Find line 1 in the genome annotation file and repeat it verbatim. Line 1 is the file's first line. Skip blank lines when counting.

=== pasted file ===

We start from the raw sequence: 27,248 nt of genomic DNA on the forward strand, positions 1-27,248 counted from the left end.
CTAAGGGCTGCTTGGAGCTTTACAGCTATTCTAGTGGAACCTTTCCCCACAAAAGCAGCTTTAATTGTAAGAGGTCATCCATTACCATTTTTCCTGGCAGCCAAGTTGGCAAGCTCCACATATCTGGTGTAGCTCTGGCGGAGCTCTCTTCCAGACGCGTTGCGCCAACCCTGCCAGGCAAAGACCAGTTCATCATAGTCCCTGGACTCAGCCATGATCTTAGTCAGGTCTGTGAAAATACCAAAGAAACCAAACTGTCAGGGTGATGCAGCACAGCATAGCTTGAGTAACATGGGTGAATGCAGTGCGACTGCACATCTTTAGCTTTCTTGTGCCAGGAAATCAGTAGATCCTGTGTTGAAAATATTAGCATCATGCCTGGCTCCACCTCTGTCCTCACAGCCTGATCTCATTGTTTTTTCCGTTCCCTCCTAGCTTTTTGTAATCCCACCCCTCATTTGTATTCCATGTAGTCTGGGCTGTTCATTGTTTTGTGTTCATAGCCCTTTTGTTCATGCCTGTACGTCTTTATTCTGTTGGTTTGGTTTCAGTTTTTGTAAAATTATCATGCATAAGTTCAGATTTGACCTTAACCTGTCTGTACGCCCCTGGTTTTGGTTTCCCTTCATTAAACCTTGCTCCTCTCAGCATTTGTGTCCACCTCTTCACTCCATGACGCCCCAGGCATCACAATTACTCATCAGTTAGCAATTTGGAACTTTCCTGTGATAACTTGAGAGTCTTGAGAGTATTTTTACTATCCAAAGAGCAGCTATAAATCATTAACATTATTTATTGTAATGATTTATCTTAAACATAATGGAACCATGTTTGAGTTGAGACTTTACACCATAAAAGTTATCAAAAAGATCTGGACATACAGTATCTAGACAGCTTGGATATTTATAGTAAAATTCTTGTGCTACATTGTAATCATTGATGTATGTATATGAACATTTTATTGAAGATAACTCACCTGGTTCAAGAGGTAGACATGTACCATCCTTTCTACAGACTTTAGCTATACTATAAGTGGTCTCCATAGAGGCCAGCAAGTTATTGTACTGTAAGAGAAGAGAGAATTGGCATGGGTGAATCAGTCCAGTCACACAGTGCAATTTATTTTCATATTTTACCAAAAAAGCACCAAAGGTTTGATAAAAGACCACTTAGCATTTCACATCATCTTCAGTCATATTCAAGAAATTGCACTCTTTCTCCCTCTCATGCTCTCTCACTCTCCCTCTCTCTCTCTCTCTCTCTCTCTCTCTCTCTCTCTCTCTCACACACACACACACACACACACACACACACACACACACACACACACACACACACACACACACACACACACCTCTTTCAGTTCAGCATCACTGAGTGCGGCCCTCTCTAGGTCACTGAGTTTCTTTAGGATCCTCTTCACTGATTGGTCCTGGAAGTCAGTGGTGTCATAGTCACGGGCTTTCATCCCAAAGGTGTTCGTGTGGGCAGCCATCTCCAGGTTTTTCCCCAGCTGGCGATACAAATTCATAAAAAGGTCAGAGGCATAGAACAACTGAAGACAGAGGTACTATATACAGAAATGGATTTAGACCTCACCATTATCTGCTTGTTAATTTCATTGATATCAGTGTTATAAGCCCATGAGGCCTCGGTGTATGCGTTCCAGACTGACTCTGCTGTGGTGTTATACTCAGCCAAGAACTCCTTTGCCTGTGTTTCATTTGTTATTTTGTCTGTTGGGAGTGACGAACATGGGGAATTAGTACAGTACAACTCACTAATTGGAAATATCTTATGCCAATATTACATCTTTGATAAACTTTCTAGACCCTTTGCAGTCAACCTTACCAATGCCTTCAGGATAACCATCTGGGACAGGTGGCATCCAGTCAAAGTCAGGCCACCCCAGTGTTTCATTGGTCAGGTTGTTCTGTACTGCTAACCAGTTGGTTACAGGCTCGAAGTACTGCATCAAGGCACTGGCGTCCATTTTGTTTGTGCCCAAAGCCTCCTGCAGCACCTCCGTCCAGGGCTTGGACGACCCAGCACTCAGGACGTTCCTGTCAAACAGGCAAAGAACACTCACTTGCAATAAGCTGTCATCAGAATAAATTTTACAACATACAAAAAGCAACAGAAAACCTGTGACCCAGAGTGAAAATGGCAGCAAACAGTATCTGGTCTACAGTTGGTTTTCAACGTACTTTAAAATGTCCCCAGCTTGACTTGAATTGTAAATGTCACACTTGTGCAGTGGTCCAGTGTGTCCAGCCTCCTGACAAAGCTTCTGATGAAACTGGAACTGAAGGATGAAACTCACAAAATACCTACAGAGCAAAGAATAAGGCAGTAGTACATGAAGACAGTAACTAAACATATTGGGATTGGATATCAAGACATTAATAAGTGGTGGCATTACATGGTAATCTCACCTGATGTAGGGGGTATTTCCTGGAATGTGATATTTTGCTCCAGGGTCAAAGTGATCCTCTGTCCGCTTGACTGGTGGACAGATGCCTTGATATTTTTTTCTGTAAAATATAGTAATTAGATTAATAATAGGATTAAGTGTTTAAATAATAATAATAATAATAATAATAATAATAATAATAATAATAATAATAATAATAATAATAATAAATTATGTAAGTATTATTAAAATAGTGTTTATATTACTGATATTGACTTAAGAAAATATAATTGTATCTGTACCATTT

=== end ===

We start from the raw sequence: 27,248 nt of genomic DNA on the forward strand, positions 1-27,248 counted from the left end.